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I have a basic question about integral involving dirac delta function. In my Signals and Systems textbook, it says that $$ \int_{-\infty}^{\infty} f(x) \delta(x)dx = f(0)$$

But what if $f(x)$ is not defined on $x=0$? For example,

$\displaystyle{f(x)=\frac{\sin x}{x}}$.

From Wolframalpha, it says $$ \int_{-\infty}^{\infty} \frac{\sin x}{x} \delta(x) dx =1$$ How do I evaluate such integral?

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Every time you have a continuous function $f: \mathbb R \to \mathbb R$ you can define the integral $$\int_{-\infty}^\infty f(x)\delta (x)dx := f(0).$$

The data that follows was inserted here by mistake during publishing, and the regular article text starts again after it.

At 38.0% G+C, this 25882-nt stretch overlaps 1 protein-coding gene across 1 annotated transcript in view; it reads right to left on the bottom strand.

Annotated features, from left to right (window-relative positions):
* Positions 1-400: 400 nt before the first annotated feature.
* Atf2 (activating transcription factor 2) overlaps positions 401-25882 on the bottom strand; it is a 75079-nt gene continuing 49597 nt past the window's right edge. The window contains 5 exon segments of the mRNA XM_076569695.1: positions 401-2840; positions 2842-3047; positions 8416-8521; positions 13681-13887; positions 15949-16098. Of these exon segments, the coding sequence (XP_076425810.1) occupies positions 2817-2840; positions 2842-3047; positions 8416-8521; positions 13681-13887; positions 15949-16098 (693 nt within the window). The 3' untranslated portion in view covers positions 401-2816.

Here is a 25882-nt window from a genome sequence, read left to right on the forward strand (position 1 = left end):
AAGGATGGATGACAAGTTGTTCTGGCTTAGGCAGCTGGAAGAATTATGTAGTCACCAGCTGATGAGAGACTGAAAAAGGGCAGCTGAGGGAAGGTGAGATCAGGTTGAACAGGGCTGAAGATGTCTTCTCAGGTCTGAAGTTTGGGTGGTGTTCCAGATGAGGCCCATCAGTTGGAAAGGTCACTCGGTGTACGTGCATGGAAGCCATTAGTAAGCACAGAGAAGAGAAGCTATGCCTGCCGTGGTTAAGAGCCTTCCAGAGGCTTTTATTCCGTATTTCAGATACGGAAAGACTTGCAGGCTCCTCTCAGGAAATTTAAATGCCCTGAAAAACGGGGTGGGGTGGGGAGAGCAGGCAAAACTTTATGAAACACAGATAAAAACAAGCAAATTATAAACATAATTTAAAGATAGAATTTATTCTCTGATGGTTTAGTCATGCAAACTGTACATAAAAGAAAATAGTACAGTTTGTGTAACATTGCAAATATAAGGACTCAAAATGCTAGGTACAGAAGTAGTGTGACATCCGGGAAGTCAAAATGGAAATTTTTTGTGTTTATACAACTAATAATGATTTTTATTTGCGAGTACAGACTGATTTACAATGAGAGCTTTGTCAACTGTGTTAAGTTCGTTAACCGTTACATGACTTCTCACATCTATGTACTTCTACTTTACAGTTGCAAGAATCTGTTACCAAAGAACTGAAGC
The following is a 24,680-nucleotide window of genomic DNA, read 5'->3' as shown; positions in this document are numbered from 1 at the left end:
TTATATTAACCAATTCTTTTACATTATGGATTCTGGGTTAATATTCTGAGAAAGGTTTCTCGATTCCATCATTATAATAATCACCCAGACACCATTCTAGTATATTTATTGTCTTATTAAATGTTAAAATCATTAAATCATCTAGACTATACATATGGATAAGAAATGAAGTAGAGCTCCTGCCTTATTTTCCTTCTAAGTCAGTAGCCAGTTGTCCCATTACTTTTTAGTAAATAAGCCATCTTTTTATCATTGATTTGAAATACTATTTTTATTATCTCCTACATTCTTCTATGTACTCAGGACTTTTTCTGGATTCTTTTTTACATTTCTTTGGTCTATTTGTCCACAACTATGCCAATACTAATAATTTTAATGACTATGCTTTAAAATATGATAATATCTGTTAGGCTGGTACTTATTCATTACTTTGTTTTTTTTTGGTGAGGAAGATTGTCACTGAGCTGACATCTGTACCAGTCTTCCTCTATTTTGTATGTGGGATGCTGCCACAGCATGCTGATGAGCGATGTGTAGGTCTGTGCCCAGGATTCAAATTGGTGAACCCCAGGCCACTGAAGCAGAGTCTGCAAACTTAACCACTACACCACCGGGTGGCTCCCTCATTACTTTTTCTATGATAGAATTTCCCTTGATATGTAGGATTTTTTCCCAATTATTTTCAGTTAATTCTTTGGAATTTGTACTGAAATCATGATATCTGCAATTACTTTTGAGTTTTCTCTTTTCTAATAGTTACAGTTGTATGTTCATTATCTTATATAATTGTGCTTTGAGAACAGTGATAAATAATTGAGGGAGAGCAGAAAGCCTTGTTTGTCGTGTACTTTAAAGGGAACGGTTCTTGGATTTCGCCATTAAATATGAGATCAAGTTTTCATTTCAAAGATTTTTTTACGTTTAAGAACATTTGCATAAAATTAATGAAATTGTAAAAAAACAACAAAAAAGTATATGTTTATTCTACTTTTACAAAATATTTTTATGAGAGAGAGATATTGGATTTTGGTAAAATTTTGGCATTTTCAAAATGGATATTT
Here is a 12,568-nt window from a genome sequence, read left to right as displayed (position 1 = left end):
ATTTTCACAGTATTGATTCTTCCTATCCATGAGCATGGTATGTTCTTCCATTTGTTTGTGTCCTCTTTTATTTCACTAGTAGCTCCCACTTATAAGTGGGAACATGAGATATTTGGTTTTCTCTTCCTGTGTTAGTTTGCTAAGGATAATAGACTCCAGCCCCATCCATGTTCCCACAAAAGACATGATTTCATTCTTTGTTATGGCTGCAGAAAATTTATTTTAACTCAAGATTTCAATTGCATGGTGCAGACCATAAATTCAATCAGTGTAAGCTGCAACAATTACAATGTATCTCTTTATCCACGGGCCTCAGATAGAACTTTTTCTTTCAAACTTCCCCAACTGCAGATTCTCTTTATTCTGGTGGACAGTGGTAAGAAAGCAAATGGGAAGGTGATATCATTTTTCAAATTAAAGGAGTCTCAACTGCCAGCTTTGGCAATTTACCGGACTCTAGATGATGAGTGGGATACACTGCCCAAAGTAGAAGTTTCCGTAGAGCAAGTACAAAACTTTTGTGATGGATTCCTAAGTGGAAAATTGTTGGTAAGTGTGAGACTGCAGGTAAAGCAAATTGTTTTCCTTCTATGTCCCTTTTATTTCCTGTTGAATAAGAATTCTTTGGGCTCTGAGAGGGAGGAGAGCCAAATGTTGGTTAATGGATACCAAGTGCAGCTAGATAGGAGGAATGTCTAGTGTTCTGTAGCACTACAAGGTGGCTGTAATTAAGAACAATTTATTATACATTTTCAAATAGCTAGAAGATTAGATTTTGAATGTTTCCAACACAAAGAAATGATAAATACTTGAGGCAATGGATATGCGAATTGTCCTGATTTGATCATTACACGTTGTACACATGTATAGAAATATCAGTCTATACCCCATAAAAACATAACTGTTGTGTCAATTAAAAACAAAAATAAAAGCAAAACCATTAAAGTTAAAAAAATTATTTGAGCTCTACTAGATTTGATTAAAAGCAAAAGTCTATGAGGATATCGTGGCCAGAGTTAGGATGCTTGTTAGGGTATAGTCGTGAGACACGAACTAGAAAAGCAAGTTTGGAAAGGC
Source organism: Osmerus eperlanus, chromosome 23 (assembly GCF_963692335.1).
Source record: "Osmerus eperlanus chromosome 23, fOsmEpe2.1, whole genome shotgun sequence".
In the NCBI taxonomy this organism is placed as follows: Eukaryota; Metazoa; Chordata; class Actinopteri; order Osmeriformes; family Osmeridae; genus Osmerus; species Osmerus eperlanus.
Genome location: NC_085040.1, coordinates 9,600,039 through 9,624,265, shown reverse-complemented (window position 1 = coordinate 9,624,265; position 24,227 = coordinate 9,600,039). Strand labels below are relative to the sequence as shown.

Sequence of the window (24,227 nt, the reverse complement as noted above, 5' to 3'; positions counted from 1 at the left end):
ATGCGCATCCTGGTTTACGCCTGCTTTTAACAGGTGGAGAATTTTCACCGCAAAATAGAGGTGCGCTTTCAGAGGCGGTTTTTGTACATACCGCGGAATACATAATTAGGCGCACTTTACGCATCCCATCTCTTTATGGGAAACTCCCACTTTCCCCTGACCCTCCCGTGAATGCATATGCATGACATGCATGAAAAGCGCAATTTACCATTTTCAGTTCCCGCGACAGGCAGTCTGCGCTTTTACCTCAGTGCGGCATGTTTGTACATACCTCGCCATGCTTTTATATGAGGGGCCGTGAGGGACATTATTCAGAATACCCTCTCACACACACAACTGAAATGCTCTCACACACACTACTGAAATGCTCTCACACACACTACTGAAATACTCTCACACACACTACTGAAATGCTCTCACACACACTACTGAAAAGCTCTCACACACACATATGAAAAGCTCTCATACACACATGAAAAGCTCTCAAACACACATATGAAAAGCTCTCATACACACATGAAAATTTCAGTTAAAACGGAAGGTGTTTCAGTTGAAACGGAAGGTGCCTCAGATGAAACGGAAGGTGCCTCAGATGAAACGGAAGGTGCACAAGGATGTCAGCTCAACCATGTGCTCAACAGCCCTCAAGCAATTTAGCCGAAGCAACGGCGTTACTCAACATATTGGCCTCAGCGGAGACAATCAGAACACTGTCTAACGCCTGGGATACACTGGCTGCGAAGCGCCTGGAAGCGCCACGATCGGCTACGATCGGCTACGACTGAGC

In the case of $f(x) = \sin(x)/x$, we have a continuous function defined on $\mathbb R$ if we define $f(0)=1$ because $\lim_{x\to 0}\sin(x)/x=1$. This limit can be computed using Taylor series for example since $sin(x) = x-x^3/3!+\cdots$.

So, $$\int_{-\infty}^\infty \frac{\sin(x)}{x}\delta (x)dx = \frac{\sin(x)}{x}|_{x=0}=1.$$

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